It is Wednesday, December 7 and fourth graders from Poinciana Park Elementary in Liberty City gather in the school media center to read original poetry to an audience of teachers, parents and neighbors. Behind them are broadsides featuring more poems, beside which are black and white portraits of the poets. On a table is a well-designed chapbook featuring their best work from the past few months.
These students are celebrating the culmination of a ten-session poetry writing program facilitated by Laurel Nakanishi of The Sunroom. Now in its second year, The Sunroom provides creative writing instruction to Poinciana Park Elementary School and Orchard Villa Elementary. It’s a quiet community outreach project created by Ms. Nakanishi, as her students affectionately call her, and O, Miami, the oddball literary organization whose mission is to “deliver a poem to every single person in Miami-Dade County” during a monthlong, city-wide festival in April.
When I ask Ms. Nakanishi to comment on the value of poetry in the lives of her students, she says “I believe poetry instruction is important for the kids we work with because it allows them a creative outlet for their emotions and experiences. Many of our students are dealing with rough home lives and violence in their neighborhoods. The Sunroom classes give them a space during the school day to express themselves and feel proud of their work. Poetry also gives kids an opportunity to problem solve creatively and awards thinking outside the box.”
Besides the opportunity to perform their hard-won poetry to the community, the students go on a field trip to Everglades National Park. It’s a chance to immerse themselves in the natural world, an opportunity few until now have had. The poems they bus back to school reflect the freshness of the experience.
Take Antwon’s poem “The Everglades,” which ends:
is green as a snake.
Is big as a waterpark.
Few seasoned writers are uninhibited enough to capture the paradoxical clarity of that final simile. And few programs in Miami have done more to develop in children a love for writing and reading than The Sunroom. O, Miami and the handful of instructors who behind The Sunroom believe in the value of their students’ poetry so much they shout them—err, paint them—from rooftops.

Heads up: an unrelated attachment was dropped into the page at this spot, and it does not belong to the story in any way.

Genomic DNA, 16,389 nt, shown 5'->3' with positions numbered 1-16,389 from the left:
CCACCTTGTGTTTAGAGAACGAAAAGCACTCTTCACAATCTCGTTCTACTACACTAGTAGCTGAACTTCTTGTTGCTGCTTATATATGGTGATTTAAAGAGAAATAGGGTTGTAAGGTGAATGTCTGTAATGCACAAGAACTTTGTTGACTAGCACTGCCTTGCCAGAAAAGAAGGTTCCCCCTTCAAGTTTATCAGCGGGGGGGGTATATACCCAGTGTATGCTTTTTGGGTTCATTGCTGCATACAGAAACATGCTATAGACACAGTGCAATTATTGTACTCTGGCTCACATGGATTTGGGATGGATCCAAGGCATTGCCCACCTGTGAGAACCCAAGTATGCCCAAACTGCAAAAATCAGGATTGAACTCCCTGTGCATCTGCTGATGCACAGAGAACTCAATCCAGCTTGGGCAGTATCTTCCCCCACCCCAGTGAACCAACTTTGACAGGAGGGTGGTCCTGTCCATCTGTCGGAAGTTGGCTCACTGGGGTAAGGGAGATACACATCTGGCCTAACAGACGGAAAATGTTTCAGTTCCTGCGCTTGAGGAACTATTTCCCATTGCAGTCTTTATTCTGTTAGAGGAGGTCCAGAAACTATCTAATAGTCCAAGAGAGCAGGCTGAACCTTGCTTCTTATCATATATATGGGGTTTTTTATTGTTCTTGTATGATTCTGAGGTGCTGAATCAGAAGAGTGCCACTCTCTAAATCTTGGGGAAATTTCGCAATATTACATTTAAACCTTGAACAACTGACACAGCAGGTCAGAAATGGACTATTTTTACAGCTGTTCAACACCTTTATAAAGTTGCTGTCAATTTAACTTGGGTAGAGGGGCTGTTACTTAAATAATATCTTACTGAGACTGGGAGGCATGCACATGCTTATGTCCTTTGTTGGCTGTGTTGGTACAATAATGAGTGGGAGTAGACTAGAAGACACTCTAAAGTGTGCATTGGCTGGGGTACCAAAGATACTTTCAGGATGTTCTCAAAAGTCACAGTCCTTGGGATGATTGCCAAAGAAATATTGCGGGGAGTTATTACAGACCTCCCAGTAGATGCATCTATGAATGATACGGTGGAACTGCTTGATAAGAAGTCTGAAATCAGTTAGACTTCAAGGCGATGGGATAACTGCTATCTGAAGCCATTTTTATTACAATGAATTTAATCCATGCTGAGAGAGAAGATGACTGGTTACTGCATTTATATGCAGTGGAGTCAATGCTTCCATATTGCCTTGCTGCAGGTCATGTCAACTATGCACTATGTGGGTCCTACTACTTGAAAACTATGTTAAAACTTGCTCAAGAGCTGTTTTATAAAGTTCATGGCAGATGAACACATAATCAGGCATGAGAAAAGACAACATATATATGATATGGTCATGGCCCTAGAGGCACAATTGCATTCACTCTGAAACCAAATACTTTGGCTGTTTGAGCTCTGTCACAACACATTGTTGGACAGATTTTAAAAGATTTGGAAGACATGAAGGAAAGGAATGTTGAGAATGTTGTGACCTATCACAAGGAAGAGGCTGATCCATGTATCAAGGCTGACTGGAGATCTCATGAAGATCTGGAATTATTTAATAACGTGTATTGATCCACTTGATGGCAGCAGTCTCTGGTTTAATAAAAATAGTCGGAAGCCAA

This past April, O, Miami—in collaboration with local artist Randy Burman, MANA Wynwood and FIU Honors College—painted two poems by Sunroom students on rooftops that are within sight of the flight paths of Miami International Airport. The poems are still available for reading as you’re flying in or out of Miami. The video produced from this project has reached thousands on Facebook and was featured in The Washington Post.
The Sunroom is currently seeking to expand its reach to new underserved elementary schools. To do so, they not only need more financial support but poets and educators too. In addition to elementary school children, The Sunroom also partners with Exchange for Change to bring poetry workshops to detention centers. If you or anyone you know is interested in learning about the various way to support The Sunroom, visit omiami.org/sunroom-poetry/
We’d be remiss if we didn’t share some poetry:
My Name Is
My name is like a flower.
It is like the number ten.
It is like the tiny ant in the grass.
My name is a place
where everyone goes
to have fun. It is a dark
color on a computer,
My name is a color,
Victoria Clark, Fourth Grade
It sounds like an old ship sinking down
to the bottom of the ocean.
It smells like a lemon cake from the oven.
It tastes like green apples
from a fruit tree.
It feels like a cheetah’s fur
from the African safari.
It looks like a swirl of a tornado.
Lilmarion Ragin, Fourth Grade
WORDS BY: Marco Martinez is a pseudonym for a writer living in Miami.